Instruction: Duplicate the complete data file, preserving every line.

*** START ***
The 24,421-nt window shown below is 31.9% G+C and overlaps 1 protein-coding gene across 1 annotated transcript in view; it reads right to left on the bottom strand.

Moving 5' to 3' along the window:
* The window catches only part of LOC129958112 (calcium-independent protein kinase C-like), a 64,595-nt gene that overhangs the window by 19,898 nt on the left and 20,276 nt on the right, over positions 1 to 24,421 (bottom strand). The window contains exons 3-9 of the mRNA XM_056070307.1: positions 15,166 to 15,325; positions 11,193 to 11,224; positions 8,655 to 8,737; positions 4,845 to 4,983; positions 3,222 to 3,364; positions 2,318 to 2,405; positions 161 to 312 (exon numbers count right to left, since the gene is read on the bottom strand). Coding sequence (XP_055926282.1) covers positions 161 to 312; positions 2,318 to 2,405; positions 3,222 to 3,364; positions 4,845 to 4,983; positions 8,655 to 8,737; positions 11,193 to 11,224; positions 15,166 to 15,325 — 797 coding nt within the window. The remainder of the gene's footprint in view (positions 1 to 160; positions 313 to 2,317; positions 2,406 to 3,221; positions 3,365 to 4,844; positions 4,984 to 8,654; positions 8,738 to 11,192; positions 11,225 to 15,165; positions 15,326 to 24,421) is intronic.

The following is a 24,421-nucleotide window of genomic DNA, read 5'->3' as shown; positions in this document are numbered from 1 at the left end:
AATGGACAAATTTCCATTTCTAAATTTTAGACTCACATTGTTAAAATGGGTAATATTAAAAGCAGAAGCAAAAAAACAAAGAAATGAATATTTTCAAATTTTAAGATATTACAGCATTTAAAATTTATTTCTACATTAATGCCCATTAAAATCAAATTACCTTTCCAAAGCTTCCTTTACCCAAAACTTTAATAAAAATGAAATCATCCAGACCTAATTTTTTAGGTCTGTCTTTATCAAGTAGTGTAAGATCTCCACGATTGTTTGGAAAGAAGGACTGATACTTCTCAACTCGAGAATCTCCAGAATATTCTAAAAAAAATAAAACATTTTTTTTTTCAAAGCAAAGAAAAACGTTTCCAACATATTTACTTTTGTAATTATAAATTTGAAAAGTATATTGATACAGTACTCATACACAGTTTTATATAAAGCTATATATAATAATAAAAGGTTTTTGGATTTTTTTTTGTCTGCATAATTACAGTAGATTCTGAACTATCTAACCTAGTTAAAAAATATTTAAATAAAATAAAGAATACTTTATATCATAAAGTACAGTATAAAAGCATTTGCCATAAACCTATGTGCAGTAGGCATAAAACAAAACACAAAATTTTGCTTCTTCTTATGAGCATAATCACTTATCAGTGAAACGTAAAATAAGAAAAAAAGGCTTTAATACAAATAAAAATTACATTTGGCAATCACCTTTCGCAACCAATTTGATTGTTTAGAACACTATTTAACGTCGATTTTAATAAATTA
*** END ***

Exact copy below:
The 24,421-nt window shown below is 31.9% G+C and overlaps 1 protein-coding gene across 1 annotated transcript in view; it reads right to left on the bottom strand.

Moving 5' to 3' along the window:
* The window catches only part of LOC129958112 (calcium-independent protein kinase C-like), a 64,595-nt gene that overhangs the window by 19,898 nt on the left and 20,276 nt on the right, over positions 1 to 24,421 (bottom strand). The window contains exons 3-9 of the mRNA XM_056070307.1: positions 15,166 to 15,325; positions 11,193 to 11,224; positions 8,655 to 8,737; positions 4,845 to 4,983; positions 3,222 to 3,364; positions 2,318 to 2,405; positions 161 to 312 (exon numbers count right to left, since the gene is read on the bottom strand). Coding sequence (XP_055926282.1) covers positions 161 to 312; positions 2,318 to 2,405; positions 3,222 to 3,364; positions 4,845 to 4,983; positions 8,655 to 8,737; positions 11,193 to 11,224; positions 15,166 to 15,325 — 797 coding nt within the window. The remainder of the gene's footprint in view (positions 1 to 160; positions 313 to 2,317; positions 2,406 to 3,221; positions 3,365 to 4,844; positions 4,984 to 8,654; positions 8,738 to 11,192; positions 11,225 to 15,165; positions 15,326 to 24,421) is intronic.

The following is a 24,421-nucleotide window of genomic DNA, read 5'->3' as shown; positions in this document are numbered from 1 at the left end:
AATGGACAAATTTCCATTTCTAAATTTTAGACTCACATTGTTAAAATGGGTAATATTAAAAGCAGAAGCAAAAAAACAAAGAAATGAATATTTTCAAATTTTAAGATATTACAGCATTTAAAATTTATTTCTACATTAATGCCCATTAAAATCAAATTACCTTTCCAAAGCTTCCTTTACCCAAAACTTTAATAAAAATGAAATCATCCAGACCTAATTTTTTAGGTCTGTCTTTATCAAGTAGTGTAAGATCTCCACGATTGTTTGGAAAGAAGGACTGATACTTCTCAACTCGAGAATCTCCAGAATATTCTAAAAAAAATAAAACATTTTTTTTTTCAAAGCAAAGAAAAACGTTTCCAACATATTTACTTTTGTAATTATAAATTTGAAAAGTATATTGATACAGTACTCATACACAGTTTTATATAAAGCTATATATAATAATAAAAGGTTTTTGGATTTTTTTTTGTCTGCATAATTACAGTAGATTCTGAACTATCTAACCTAGTTAAAAAATATTTAAATAAAATAAAGAATACTTTATATCATAAAGTACAGTATAAAAGCATTTGCCATAAACCTATGTGCAGTAGGCATAAAACAAAACACAAAATTTTGCTTCTTCTTATGAGCATAATCACTTATCAGTGAAACGTAAAATAAGAAAAAAAGGCTTTAATACAAATAAAAATTACATTTGGCAATCACCTTTCGCAACCAATTTGATTGTTTAGAACACTATTTAACGTCGATTTTAATAAATTA